The values of a just transition include maximising the social benefits of the change by creating high-quality green jobs; mitigating social risks by avoiding stranding workers and communities along the path to change; and empowering those affected by the changes that happen. As part of a commitment to a more sustainable future, businesses have a huge responsibility to their workers and beyond; diversity and inclusion are therefore vital for any business trying to make that just transition, agreed the webinar’s speakers.

 

“My view is that the root cause of the mess we’re in is the lack of diversity in leadership positions in organisations,” said Clarke. “It’s vital to ensure all voices are represented as you pull together your plans.”

 

“Transition brings challenges, but it also heralds new opportunities in jobs and skills, and those benefits need to be accessible to all”Lizzi Testani, chief operating officer, Bristol Green Capital Partnership

Testani agrees. “Diversity and inclusion remain a really key focus,” she said. “Linked in to the Bristol Capital Green Partnership is our Black and Green Ambassadors programme, with (local community station) Ujima Radio, working to support emerging leadership and ensure diverse voices and experience have greater influence in shaping conversations and decisions around the climate emergency.”

 

Inclusivity is a key aspect of the bank’s own commitment to just transition. Head of sustainable finance and just transition Rishi Madlani explained how the bank’s work with businesses supported the national goal of “levelling up” economic and social prospects in all regions. “The just transition is critical for climate success,” he said. “It must be inclusive, place-based and sector-specific.”

 

That means it is incumbent on businesses and other organisations to take the lead, said Testani, whose city local authority became the first in the UK to declare a “climate emergency” and commit to becoming carbon neutral. Hundreds have since followed. “It’s important that the broadest shoulders are seen to be acting boldly early to carry the load,” she added. “Taking action to tackle social inequalities remains a high priority for business institutions. Transition brings challenges, but it also heralds new opportunities in jobs and skills, and those benefits need to be accessible to all.”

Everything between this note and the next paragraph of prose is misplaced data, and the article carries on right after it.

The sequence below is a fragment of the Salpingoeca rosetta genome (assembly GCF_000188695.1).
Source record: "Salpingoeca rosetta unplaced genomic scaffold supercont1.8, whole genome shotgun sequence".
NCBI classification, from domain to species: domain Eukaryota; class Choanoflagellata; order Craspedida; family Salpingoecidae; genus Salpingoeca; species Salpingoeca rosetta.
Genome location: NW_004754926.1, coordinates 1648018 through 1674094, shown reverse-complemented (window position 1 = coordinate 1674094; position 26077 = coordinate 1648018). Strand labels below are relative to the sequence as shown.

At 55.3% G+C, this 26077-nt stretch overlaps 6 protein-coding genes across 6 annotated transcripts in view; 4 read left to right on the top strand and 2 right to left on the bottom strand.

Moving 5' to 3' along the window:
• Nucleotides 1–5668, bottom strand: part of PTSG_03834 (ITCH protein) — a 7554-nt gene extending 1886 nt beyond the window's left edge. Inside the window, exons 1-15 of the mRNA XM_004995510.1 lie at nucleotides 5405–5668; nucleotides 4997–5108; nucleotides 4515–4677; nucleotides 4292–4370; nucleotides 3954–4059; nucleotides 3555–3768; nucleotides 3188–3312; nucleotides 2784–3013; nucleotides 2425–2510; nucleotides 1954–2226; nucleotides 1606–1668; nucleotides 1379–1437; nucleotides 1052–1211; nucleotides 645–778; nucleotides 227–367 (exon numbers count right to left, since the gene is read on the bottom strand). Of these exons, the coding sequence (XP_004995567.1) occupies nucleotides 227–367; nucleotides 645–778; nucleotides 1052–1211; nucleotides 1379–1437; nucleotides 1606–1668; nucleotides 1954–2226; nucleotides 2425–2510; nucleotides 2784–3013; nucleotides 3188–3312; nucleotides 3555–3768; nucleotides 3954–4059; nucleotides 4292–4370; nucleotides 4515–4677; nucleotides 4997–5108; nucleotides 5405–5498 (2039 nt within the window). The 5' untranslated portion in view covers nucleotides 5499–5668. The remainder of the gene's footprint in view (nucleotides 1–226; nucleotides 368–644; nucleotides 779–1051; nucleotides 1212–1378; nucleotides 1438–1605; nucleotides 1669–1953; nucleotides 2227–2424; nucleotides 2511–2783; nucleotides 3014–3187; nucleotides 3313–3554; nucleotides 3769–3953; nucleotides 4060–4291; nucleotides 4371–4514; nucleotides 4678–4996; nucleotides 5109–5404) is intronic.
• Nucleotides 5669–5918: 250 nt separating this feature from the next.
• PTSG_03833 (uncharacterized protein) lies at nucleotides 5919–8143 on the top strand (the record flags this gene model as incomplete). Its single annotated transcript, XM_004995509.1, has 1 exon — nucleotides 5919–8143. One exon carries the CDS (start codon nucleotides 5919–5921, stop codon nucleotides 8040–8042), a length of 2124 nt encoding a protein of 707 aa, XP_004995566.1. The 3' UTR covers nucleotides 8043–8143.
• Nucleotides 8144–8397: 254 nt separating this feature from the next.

Taking the first step towards a just transition

But where does a business start on the journey and that just transition to sustainability?

Testani recommends looking at your business and finding even the smallest, easiest ways you can begin to make a difference.

 

“Start with your own impact and what you’re able to do, and engage with your workforce, make sure they’re heard,” she says. “I think that adds a different voice to some of the more usual contributors to the debate.”

 

Many firms “Are still coming to terms with what their climate action needs to be,” said Madlani. “But for this to be proper, sustainable action, we need to think about how we all include workers, how we create jobs. We have capital to help businesses in their journeys to achieving the just transition – I’d advise everyone to talk to their Business Banking contacts about this.”

 

The most important step is the first step, agreed Clarke, even if that means simply committing to action. “The very first thing to do is to make climate change action and a just transition a top three priority for your organisation. If it is identified by leadership as in your company’s top three priorities, guess what: it will get done.”